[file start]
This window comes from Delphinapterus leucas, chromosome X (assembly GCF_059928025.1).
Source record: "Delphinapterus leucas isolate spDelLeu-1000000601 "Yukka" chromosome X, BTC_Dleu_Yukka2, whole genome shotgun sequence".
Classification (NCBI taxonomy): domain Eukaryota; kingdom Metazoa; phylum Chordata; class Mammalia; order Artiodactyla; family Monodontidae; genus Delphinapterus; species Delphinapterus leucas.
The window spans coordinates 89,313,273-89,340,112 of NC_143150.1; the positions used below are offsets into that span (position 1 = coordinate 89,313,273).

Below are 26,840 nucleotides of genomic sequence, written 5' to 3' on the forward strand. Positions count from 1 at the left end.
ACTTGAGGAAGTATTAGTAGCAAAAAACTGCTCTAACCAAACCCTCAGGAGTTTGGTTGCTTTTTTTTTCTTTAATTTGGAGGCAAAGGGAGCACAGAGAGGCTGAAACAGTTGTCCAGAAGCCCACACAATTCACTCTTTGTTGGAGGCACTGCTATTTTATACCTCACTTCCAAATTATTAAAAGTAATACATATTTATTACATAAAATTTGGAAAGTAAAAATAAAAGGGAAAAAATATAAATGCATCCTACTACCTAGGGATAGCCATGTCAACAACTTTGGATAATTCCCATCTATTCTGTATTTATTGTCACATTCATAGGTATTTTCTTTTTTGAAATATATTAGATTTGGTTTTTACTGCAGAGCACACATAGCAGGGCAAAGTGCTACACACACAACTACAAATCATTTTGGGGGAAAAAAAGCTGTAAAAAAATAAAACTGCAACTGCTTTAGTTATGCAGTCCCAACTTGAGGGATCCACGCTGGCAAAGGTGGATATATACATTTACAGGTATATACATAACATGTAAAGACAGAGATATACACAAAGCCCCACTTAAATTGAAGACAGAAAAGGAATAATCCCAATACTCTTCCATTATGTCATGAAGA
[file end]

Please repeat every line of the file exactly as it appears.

This window comes from Delphinapterus leucas, chromosome X (assembly GCF_059928025.1).
Source record: "Delphinapterus leucas isolate spDelLeu-1000000601 "Yukka" chromosome X, BTC_Dleu_Yukka2, whole genome shotgun sequence".
Classification (NCBI taxonomy): domain Eukaryota; kingdom Metazoa; phylum Chordata; class Mammalia; order Artiodactyla; family Monodontidae; genus Delphinapterus; species Delphinapterus leucas.
The window spans coordinates 89,313,273-89,340,112 of NC_143150.1; the positions used below are offsets into that span (position 1 = coordinate 89,313,273).

Below are 26,840 nucleotides of genomic sequence, written 5' to 3' on the forward strand. Positions count from 1 at the left end.
ACTTGAGGAAGTATTAGTAGCAAAAAACTGCTCTAACCAAACCCTCAGGAGTTTGGTTGCTTTTTTTTTCTTTAATTTGGAGGCAAAGGGAGCACAGAGAGGCTGAAACAGTTGTCCAGAAGCCCACACAATTCACTCTTTGTTGGAGGCACTGCTATTTTATACCTCACTTCCAAATTATTAAAAGTAATACATATTTATTACATAAAATTTGGAAAGTAAAAATAAAAGGGAAAAAATATAAATGCATCCTACTACCTAGGGATAGCCATGTCAACAACTTTGGATAATTCCCATCTATTCTGTATTTATTGTCACATTCATAGGTATTTTCTTTTTTGAAATATATTAGATTTGGTTTTTACTGCAGAGCACACATAGCAGGGCAAAGTGCTACACACACAACTACAAATCATTTTGGGGGAAAAAAAGCTGTAAAAAAATAAAACTGCAACTGCTTTAGTTATGCAGTCCCAACTTGAGGGATCCACGCTGGCAAAGGTGGATATATACATTTACAGGTATATACATAACATGTAAAGACAGAGATATACACAAAGCCCCACTTAAATTGAAGACAGAAAAGGAATAATCCCAATACTCTTCCATTATGTCATGAAGA